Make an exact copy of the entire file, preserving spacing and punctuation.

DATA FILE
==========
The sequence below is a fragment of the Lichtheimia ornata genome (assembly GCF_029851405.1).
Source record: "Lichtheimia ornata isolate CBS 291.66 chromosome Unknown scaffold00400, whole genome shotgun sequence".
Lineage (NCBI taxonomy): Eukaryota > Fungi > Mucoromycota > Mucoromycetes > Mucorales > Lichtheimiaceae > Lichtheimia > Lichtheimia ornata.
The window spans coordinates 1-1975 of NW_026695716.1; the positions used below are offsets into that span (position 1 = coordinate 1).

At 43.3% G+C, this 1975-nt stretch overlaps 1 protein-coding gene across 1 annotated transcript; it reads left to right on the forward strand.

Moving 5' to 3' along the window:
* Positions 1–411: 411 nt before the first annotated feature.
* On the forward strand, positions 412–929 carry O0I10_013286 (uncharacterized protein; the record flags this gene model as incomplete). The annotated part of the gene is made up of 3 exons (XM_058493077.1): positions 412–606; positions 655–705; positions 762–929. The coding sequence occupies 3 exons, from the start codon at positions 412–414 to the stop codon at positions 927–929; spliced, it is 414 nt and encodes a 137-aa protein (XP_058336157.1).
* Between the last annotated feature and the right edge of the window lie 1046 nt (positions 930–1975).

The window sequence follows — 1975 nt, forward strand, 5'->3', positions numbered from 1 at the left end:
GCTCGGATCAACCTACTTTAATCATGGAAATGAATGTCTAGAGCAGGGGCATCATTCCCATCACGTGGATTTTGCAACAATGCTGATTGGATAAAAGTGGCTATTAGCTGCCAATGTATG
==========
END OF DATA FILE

The sequence below is a fragment of the Lichtheimia ornata genome (assembly GCF_029851405.1).
Source record: "Lichtheimia ornata isolate CBS 291.66 chromosome Unknown scaffold00400, whole genome shotgun sequence".
Lineage (NCBI taxonomy): Eukaryota > Fungi > Mucoromycota > Mucoromycetes > Mucorales > Lichtheimiaceae > Lichtheimia > Lichtheimia ornata.
The window spans coordinates 1-1975 of NW_026695716.1; the positions used below are offsets into that span (position 1 = coordinate 1).

At 43.3% G+C, this 1975-nt stretch overlaps 1 protein-coding gene across 1 annotated transcript; it reads left to right on the forward strand.

Moving 5' to 3' along the window:
* Positions 1–411: 411 nt before the first annotated feature.
* On the forward strand, positions 412–929 carry O0I10_013286 (uncharacterized protein; the record flags this gene model as incomplete). The annotated part of the gene is made up of 3 exons (XM_058493077.1): positions 412–606; positions 655–705; positions 762–929. The coding sequence occupies 3 exons, from the start codon at positions 412–414 to the stop codon at positions 927–929; spliced, it is 414 nt and encodes a 137-aa protein (XP_058336157.1).
* Between the last annotated feature and the right edge of the window lie 1046 nt (positions 930–1975).

The window sequence follows — 1975 nt, forward strand, 5'->3', positions numbered from 1 at the left end:
GCTCGGATCAACCTACTTTAATCATGGAAATGAATGTCTAGAGCAGGGGCATCATTCCCATCACGTGGATTTTGCAACAATGCTGATTGGATAAAAGTGGCTATTAGCTGCCAATGTATG